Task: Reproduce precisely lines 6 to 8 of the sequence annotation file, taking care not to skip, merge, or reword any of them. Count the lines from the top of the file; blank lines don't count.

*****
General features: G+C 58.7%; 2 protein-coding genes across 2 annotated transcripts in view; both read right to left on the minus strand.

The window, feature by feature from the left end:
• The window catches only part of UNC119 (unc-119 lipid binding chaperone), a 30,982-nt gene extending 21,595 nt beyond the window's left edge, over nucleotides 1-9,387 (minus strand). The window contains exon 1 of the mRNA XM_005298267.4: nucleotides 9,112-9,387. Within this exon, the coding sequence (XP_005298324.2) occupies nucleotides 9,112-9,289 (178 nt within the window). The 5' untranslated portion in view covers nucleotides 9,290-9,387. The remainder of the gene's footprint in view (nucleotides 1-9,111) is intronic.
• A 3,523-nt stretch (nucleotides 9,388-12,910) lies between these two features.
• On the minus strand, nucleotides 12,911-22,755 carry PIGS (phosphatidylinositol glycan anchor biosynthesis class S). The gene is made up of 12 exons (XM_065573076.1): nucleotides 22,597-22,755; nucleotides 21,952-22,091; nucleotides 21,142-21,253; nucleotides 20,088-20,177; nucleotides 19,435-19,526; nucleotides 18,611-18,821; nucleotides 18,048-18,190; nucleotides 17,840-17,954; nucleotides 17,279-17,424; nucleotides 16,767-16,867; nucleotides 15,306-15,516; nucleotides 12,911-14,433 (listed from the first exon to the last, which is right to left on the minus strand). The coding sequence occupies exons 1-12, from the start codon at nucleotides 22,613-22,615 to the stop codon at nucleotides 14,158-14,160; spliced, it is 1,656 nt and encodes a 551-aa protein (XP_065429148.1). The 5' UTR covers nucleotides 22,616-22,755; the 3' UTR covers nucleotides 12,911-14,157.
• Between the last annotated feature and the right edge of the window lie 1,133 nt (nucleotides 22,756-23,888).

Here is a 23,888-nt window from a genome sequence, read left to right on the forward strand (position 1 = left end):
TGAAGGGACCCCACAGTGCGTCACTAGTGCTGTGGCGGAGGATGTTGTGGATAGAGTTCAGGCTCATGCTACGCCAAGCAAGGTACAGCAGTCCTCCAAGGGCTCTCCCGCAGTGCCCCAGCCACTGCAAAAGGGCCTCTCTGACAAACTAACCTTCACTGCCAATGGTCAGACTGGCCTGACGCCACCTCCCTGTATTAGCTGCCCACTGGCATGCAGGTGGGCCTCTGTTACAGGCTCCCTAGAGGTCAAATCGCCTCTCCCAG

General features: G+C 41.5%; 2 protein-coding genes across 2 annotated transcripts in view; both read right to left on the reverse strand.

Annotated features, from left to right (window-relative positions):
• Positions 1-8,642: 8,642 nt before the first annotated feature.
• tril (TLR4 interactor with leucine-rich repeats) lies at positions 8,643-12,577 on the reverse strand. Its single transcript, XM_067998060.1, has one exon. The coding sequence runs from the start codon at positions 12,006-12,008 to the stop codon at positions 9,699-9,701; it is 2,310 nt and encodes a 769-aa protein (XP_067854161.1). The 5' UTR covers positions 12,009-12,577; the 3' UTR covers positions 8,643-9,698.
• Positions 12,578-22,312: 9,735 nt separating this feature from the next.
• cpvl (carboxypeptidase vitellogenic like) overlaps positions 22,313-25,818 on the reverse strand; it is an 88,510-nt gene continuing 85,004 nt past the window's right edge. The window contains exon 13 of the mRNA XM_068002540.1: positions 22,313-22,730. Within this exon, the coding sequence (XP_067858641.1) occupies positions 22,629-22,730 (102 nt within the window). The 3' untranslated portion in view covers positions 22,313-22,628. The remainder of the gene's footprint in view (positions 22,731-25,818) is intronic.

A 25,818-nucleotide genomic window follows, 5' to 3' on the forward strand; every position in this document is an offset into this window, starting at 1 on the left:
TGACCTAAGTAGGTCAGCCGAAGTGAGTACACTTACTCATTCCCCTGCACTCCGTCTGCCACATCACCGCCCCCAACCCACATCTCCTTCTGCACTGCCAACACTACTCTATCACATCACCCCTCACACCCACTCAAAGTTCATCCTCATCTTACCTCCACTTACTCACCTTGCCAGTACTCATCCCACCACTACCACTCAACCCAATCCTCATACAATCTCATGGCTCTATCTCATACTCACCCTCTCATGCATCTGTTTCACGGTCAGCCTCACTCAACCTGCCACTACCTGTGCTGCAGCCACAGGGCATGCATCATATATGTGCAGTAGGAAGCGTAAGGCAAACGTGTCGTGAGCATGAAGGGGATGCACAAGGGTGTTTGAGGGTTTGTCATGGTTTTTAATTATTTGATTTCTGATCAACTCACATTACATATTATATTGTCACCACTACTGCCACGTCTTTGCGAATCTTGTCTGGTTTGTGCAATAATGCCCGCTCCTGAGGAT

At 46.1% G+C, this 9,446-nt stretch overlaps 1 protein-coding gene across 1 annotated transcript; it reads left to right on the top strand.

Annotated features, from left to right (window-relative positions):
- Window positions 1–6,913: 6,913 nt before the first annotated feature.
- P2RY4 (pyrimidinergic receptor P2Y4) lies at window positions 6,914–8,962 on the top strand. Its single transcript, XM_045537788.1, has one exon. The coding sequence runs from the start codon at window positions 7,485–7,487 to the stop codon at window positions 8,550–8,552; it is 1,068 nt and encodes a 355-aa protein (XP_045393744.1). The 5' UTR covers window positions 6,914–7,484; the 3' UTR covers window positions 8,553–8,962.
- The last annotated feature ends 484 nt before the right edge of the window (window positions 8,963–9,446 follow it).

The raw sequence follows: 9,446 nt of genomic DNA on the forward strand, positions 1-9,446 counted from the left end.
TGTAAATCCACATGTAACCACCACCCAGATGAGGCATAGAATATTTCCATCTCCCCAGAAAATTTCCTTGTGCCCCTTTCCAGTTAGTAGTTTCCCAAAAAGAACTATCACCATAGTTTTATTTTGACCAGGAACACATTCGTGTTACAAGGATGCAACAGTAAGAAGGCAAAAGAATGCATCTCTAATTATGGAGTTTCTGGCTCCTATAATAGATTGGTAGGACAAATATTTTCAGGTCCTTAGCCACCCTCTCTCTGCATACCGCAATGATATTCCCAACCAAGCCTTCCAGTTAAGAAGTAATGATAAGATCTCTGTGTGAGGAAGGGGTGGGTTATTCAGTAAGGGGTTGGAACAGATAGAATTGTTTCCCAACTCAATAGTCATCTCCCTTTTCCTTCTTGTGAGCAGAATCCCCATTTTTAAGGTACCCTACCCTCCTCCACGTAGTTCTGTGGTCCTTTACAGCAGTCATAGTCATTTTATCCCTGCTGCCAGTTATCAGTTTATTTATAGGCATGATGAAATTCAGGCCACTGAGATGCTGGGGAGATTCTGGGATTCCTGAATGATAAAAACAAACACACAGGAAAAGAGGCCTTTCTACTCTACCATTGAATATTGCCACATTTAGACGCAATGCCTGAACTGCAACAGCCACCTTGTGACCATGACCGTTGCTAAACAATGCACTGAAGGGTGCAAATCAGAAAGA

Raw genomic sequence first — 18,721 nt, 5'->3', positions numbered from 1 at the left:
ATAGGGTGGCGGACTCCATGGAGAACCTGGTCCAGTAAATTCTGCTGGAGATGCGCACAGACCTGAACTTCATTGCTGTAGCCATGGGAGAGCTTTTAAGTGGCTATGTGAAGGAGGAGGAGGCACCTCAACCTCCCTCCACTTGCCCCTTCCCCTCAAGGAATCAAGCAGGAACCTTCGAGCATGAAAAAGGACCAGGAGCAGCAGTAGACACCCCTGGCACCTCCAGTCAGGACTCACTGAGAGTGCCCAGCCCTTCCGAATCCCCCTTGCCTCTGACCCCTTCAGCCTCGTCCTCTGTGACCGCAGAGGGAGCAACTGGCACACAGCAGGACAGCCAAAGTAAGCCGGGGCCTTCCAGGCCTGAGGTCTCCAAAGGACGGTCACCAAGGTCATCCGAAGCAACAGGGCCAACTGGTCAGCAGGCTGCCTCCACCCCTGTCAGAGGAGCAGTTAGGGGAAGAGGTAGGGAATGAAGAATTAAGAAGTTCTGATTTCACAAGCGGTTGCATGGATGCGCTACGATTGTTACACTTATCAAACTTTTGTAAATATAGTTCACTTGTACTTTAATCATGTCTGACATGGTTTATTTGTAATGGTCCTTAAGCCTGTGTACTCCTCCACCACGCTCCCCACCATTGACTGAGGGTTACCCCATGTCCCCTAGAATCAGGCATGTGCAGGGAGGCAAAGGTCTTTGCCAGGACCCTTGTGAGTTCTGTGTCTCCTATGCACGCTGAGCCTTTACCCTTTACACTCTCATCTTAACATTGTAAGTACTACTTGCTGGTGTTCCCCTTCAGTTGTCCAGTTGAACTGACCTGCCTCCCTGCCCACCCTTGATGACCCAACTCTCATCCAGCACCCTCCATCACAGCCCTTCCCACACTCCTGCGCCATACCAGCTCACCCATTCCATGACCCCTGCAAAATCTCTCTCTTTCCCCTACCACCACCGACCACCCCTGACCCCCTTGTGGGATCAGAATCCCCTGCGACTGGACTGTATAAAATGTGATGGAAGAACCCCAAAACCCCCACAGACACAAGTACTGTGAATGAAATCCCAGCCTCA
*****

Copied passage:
• Between the last annotated feature and the right edge of the window lie 1,133 nt (nucleotides 22,756-23,888).

Here is a 23,888-nt window from a genome sequence, read left to right on the forward strand (position 1 = left end):
TGAAGGGACCCCACAGTGCGTCACTAGTGCTGTGGCGGAGGATGTTGTGGATAGAGTTCAGGCTCATGCTACGCCAAGCAAGGTACAGCAGTCCTCCAAGGGCTCTCCCGCAGTGCCCCAGCCACTGCAAAAGGGCCTCTCTGACAAACTAACCTTCACTGCCAATGGTCAGACTGGCCTGACGCCACCTCCCTGTATTAGCTGCCCACTGGCATGCAGGTGGGCCTCTGTTACAGGCTCCCTAGAGGTCAAATCGCCTCTCCCAG